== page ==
Washington Post article

Increasing Women’s Desire

With the introduction of Addyi, the “female Viagara”, OBGYNs have found that there has not been interest among the vast majority of women who are seeking ways to increase sexual desire. When women have learned how they need to take it and what they have to give up, including alcohol (can cause fainting), they tend to decline taking it. In clinical trials, Addyi was found to be minimally more effective than taking a placebo.

Nicole Prauss, a researcher who began working at the Kinsey Institute when Viagra was introduced 20 years ago, found that while women’s bodies physically became aroused to Viagra, these same women did not use this information to judge their sexual arousal or desire and denied the occurrence of either. Researchers continue to be mystified with this disconnect.

Nicole Prause has since opened her own company, Liberos, to try to “stoke” women’s desire. She used an EEG and customized an anal probe to determine arousal in women. Interestingly, she learned that women report an orgasm when physiologically an orgasm did not actually take place. With these confusing results, she has concluded that there seems to be a profound disconnect between women’s bodies and brains, particularly when reporting sexual desire.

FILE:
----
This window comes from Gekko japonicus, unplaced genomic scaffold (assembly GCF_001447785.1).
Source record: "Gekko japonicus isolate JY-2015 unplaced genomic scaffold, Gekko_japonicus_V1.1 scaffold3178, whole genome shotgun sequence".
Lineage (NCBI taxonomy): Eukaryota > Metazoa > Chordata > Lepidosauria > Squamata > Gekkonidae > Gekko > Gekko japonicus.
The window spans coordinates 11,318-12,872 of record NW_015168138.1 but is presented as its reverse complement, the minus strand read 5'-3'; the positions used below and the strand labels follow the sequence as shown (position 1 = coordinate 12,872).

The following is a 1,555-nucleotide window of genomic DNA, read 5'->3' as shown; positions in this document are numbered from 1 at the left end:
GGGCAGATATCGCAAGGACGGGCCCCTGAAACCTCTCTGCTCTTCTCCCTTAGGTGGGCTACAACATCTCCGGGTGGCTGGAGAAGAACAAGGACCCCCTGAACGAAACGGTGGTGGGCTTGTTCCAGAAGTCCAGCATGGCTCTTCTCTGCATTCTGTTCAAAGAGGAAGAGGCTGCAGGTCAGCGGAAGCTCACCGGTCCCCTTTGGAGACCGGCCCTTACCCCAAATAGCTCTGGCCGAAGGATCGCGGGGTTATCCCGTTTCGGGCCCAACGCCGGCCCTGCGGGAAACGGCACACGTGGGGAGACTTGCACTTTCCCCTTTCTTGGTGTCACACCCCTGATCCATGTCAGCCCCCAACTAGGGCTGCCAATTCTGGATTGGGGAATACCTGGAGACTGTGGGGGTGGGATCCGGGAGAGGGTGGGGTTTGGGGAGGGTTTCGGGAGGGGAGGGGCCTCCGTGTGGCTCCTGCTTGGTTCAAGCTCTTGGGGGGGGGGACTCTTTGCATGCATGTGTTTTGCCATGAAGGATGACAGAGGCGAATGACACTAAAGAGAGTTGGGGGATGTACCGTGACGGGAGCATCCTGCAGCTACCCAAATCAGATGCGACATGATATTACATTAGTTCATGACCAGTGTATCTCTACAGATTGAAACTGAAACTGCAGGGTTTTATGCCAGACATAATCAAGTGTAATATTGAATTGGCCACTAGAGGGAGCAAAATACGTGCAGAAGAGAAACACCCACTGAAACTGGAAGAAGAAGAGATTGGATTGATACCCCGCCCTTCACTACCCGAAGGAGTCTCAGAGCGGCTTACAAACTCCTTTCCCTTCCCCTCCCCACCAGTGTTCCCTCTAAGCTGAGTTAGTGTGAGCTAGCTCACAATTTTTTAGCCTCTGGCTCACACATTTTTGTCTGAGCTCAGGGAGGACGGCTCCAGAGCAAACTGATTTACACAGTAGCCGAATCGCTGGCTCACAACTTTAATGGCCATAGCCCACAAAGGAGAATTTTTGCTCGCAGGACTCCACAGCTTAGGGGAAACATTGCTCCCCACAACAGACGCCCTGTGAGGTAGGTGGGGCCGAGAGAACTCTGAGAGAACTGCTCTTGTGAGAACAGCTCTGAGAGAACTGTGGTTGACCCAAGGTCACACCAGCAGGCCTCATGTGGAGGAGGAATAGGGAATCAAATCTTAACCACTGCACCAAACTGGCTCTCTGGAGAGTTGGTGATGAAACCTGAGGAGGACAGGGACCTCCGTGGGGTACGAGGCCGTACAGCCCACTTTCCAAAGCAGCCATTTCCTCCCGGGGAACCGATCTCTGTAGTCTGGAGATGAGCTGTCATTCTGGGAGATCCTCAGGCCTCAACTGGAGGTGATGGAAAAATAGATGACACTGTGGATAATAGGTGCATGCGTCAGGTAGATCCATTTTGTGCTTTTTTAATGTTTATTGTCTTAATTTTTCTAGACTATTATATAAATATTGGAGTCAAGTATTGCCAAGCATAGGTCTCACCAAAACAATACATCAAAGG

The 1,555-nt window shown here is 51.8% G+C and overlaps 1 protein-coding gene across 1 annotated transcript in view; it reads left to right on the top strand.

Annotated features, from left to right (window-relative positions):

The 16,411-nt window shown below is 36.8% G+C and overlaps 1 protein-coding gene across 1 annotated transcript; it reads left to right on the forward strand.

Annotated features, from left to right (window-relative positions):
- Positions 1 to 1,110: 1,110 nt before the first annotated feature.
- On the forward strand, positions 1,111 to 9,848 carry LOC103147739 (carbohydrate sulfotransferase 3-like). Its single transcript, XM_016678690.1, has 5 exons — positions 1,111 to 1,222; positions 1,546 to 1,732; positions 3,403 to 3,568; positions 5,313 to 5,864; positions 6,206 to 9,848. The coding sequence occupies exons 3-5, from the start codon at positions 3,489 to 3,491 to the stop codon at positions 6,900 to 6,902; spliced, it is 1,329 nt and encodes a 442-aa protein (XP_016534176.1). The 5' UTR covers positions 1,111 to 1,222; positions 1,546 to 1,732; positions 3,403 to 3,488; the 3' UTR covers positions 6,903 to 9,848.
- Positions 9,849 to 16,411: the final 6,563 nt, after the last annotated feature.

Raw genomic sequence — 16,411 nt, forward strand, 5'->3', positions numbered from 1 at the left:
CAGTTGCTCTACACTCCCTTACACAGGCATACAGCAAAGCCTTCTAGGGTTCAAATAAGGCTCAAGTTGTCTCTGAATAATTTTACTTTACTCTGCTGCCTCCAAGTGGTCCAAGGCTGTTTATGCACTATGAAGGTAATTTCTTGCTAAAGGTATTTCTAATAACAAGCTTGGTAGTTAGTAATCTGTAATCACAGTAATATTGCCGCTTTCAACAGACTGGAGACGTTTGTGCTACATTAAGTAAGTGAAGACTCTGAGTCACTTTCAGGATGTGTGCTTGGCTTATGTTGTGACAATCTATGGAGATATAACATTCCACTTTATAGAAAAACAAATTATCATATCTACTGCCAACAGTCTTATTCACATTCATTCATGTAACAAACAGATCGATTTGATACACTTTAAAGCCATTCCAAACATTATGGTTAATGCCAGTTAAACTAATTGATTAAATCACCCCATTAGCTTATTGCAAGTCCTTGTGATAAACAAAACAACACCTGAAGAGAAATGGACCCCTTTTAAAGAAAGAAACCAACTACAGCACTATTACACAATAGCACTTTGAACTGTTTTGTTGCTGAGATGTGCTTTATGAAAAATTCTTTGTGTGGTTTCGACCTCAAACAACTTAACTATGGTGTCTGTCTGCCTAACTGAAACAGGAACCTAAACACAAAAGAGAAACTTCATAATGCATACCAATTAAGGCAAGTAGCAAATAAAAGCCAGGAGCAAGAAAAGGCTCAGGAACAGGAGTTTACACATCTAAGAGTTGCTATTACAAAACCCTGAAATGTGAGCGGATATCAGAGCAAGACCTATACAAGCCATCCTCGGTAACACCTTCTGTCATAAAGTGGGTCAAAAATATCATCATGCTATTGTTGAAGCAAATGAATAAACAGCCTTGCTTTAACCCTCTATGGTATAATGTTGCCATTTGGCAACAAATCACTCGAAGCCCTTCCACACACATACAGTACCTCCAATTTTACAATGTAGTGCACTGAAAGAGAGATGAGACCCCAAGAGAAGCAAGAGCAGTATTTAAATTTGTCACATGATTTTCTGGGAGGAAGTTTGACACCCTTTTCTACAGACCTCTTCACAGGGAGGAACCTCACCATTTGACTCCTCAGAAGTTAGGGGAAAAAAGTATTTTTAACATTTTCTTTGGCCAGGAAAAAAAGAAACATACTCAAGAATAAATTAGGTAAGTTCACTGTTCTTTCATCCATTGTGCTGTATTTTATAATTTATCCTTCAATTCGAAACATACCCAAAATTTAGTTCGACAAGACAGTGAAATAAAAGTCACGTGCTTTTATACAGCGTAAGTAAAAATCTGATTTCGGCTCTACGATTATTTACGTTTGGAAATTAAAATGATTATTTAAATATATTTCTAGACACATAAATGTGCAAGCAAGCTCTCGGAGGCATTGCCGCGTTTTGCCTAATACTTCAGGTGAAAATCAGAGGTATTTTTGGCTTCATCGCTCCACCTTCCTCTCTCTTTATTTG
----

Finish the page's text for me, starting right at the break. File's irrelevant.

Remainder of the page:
She then began using transcranial brain stimulation to see if she could treat low desire. She has determined that it will not work for the vast majority of women with reportedly low sex drives–primarily because of relationship issues. She believes that there is no pill or TMS treatment that can engender desire when one dislikes their partner.

Her main piece of advice is to slow down, particularly if a woman is in a heterosexual relationship, because men tend to be much more responsive much faster with their erection and orgasm. Consequently, women sacrifice their pleasure, interests and desires and tend to succumb to the pressure and cater to their partner’s pace. She feels women need to stop denying their interest in sexuality and demand that their partner slow down.

The One Thing Your Gynecologist Is Tired of Hearing

Marcy Rosen, an OB/GYN, provides a humorous perspective regarding women apologizing for their vaginas during a pelvic exam. Dr. Rosen highlights for women how medical professionals have “seen it all”, and how important it is to seek help for any suspected vaginal health issues while setting aside embarrassment regarding your genitalia’s appearance, odor, etc.

Read the article…

The Effect of the Election on Survivors of Sexual Assault and Sexual Abuse